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Widely varied reaction to Cardinal Tong
HONG KONG (SE): The future of the Sino-Vatican dialogue from an ecclesiological point of view published by the bishop of Hong Kong, John Cardinal Tong Hon, in the Sunday Examiner on February 12 is reminiscent of a university debate where one team sets up and defends a hypothetical argument and the other attacks it.
Father Sergio Ticozzi, a one-time colleague of Cardinal Tong at the Holy Spirit Study Centre in Hong Kong, describes the paper on a possible scenario for Church-state relations in China as a literary style commonly used by journalists from the Communist Party, as it is not so much a report on objective facts, but a description of a reality the author would like to see unfold in the future.
The missionary from the Pontifical Institute for Foreign Missions says that what Cardinal Tong discusses is the theoretical ecclesiology pertaining to the appointment of bishops, the Chinese Catholic Patriotic Association and the distinction between forgiveness and excommunication, as well as the administration of a diocese and episcopal status.
Writing for AsiaNews, Father Ticozzi points out that the paper is suffused with optimism as a counter to the pessimism that has been expressed in other quarters.
The general reaction to the cardinal’s work notes that there is joy in the optimism and its sense of pragmatism also hints that he is not talking about something that is absolutely out of reach.
Nevertheless, as undoubtedly Cardinal Tong does as well, many see a host of practical hurdles to be jumped before the destination is even close.
Some fear describing a Patriotic Association as a purely charitable outreach is contradictory, since even though it is constituted as a voluntary association, in effect every bishop recognised by the government has to join it.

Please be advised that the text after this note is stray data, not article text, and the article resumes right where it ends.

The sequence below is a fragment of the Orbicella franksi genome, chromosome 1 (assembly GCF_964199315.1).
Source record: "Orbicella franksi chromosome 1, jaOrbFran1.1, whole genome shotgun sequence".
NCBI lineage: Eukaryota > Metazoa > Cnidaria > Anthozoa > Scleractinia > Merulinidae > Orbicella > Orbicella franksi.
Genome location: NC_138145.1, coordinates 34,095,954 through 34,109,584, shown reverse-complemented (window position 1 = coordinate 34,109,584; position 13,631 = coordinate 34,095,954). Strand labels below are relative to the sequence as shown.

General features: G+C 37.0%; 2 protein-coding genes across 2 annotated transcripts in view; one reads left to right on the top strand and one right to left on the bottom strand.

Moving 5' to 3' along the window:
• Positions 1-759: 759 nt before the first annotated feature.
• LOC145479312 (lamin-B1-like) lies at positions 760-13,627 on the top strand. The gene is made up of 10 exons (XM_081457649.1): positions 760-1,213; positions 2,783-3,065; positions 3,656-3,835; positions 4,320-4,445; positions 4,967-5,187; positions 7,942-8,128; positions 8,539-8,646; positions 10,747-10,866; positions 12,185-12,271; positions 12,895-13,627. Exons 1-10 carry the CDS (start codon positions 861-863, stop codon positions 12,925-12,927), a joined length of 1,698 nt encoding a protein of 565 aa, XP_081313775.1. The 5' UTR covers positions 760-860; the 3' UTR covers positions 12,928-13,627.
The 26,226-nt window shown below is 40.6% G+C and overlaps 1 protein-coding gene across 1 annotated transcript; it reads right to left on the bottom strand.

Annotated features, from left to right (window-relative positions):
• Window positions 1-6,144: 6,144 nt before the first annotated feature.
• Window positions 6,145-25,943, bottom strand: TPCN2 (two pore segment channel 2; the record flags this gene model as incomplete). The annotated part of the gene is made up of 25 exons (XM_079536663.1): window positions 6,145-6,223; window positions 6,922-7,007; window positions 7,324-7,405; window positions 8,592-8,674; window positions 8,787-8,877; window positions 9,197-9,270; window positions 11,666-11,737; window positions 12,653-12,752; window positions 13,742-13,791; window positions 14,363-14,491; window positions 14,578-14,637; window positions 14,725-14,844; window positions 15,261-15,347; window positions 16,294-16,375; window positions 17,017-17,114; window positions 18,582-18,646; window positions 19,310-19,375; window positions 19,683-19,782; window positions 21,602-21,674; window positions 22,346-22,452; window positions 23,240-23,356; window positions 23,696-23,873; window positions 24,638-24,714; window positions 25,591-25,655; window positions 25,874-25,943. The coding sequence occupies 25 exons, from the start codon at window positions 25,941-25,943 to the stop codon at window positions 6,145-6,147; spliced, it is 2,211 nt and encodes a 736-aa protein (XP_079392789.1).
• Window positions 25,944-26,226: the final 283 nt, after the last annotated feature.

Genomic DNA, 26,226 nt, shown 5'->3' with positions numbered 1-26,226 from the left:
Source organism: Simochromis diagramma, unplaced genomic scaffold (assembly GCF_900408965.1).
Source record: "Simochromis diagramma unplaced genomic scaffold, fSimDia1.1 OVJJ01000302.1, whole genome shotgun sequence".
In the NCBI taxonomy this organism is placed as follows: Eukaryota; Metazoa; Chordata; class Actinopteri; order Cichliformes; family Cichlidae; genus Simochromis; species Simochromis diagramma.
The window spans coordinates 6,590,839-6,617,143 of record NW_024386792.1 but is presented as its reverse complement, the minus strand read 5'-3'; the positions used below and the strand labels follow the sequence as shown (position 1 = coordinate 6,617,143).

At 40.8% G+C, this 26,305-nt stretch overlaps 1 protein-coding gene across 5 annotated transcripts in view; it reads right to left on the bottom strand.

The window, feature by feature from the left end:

This is exemplified in the case of Bishop Thaddeus Ma Daqin in Shanghai, who quit the organisation at his ordination in 2012 and has spent his days ever since under house arrest.
Only now is he emerging from the shadows with his reinstatement back into the body he quit.
However, there is general recognition that the matter of bishops’ appointments is the top priority in any agreement acceptable both to the Vatican and Beijing, as it impinges directly on the essential sacramental life of the Church, but distinguishing between what may get written down on paper or tacitly agreed to, and the reality of machinations is seen as the really sticky area from where the pessimism arises.
The fear is that the linguistic acrobatics and the meddling with the power base may not always see the will of the pope fulfilled.
In addition, many Catholics have long memories of the damage that the Patriotic Association has done and are in no mood to trust it, irrespective of its theoretical make up.
But among the bishops there are two glaring difficulties. There are now seven bishops who have accepted ordination without a mandate from the pope and Beijing wants them recognised.
In addition, there are now 29 bishops ordained with Vatican blessing, but without the benediction of the government, which it wants rectified. Some opinion has it that this is a tougher request than the government is making over the illegitimately ordained.
The man known as the lay pope of China, Liu Bainian, the former head of the Patriotic Association and its current patriarch, poured cold water on the idea, pointing out that they are not considered fit to work with the government, so there would be no room for them at the table of the Bishops’ Conference of the Catholic Church in China or the Association.